How to write a literature review
It’s time to start your literature review! You have read what feels like, and actually may be, hundreds of articles, but you are sitting there and having a staring competition with a blank word doc, and the word doc is winning. Where do you start? It can definitely feel overwhelming to try and sum up a whole field of research in sometimes as little as a page. A great place I find to start is to think about who, or what, is the literature review for? For example, you may be writing it for your thesis, for a journal article or for a grant application. Who is your audience going to be in each of these scenarios? And what is the assumed knowledge that they have about your area of research?
I read something one time that really stuck with me. Your literature review is like a tea party: you get to decide who you invite. Meaning you don’t need to reference every paper that has ever been published on your topic, you can, and should be selective about what you reference. The way I like to think of a literature review is that it tells the reader what has been done so far in this field of research and why you did, or are proposing to do, the current research. Think to yourself, what hole are you filling within your field of research? What is the motivation for this study? Depending on what you are writing your literature review for, the amount of detail you will go into will be very different. If you are writing it for your thesis the literature review will likely go far more in depth than when you are writing a grant proposal, or the introduction for a journal article, however all literature reviews share a similar structure: the inverted pyramid.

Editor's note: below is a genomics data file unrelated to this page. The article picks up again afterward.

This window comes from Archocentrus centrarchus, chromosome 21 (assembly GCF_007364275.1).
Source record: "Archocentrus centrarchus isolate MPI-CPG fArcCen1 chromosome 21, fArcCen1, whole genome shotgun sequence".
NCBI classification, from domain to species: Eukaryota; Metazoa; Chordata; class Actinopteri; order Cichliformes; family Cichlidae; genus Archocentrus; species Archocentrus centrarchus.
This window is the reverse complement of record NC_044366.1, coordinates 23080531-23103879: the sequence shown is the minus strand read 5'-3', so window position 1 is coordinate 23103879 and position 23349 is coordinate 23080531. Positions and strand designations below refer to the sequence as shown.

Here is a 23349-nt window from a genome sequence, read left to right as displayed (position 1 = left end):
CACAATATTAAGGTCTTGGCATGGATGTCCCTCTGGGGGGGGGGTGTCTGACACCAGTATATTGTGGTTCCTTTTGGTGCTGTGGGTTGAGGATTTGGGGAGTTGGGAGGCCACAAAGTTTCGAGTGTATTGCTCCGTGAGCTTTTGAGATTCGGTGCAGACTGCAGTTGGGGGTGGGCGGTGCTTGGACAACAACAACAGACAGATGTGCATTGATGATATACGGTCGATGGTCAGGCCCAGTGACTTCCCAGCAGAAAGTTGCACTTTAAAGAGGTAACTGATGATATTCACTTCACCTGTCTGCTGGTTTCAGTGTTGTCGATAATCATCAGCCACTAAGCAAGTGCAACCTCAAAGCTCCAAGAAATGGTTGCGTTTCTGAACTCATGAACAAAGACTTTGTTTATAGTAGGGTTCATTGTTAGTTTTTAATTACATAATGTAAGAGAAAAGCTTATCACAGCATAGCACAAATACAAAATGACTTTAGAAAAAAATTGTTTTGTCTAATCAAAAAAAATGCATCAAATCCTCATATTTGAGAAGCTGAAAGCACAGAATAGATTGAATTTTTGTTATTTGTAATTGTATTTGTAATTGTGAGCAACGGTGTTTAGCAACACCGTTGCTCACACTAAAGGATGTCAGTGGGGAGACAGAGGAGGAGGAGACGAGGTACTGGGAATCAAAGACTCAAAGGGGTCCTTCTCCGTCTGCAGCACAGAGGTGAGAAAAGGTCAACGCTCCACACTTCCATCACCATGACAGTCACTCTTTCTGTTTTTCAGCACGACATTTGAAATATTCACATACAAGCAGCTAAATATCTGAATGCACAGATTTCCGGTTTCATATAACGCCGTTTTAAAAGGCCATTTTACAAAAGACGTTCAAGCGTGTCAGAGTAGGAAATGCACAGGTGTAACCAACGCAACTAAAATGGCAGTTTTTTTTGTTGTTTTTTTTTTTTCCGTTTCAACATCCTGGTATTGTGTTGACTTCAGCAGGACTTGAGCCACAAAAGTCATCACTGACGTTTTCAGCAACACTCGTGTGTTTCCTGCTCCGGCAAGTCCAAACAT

As the name suggested the inverted pyramid starts off wide at the top and tapers to a point at the end, and this is how your literature review should go too. Start off broad, i.e. what is your research topic? Then narrow in on what studies have already been done in this area and outline the gaps in our current knowledge. Then at the pointy end of the pyramid is the specifics of how you aim to fill this gap in knowledge with the current study.
So how does this work practically? There are as many ways to go about writing a literature review as there are academics; some people, myself included, like to start with an outline of dot points about what they want to write/convey in each paragraph. Some people like to draw mind maps, linking individual studies to specific questions or arguments to get a feeling of how they will approach their literature review. Others prefer to just write freely without such a formulaic set-up; it is really up to you and what works best for you and your style of writing. One very important thing to do though is to use a reference management software where you can store a library of your sources to easily cite while you write.
Keep in mind that, as with all writing, it doesn’t have to be perfect straight away! You are likely going to reread and edit, and reread and edit (and repeat ad nauseum), so don’t let fear of imperfection get in your way of getting something down! As with all things practice makes perfect, so get to it friends! Happy writing to you all!
Rebecca has a PhD in cognitive neuroscience and is into all things brain! Her current research investigates visual memory and imagery and what drives the large individual differences that exist in these areas. When she’s not at the lab you can find her chasing ducks, playing basketball and drinking wine, not usually all at once.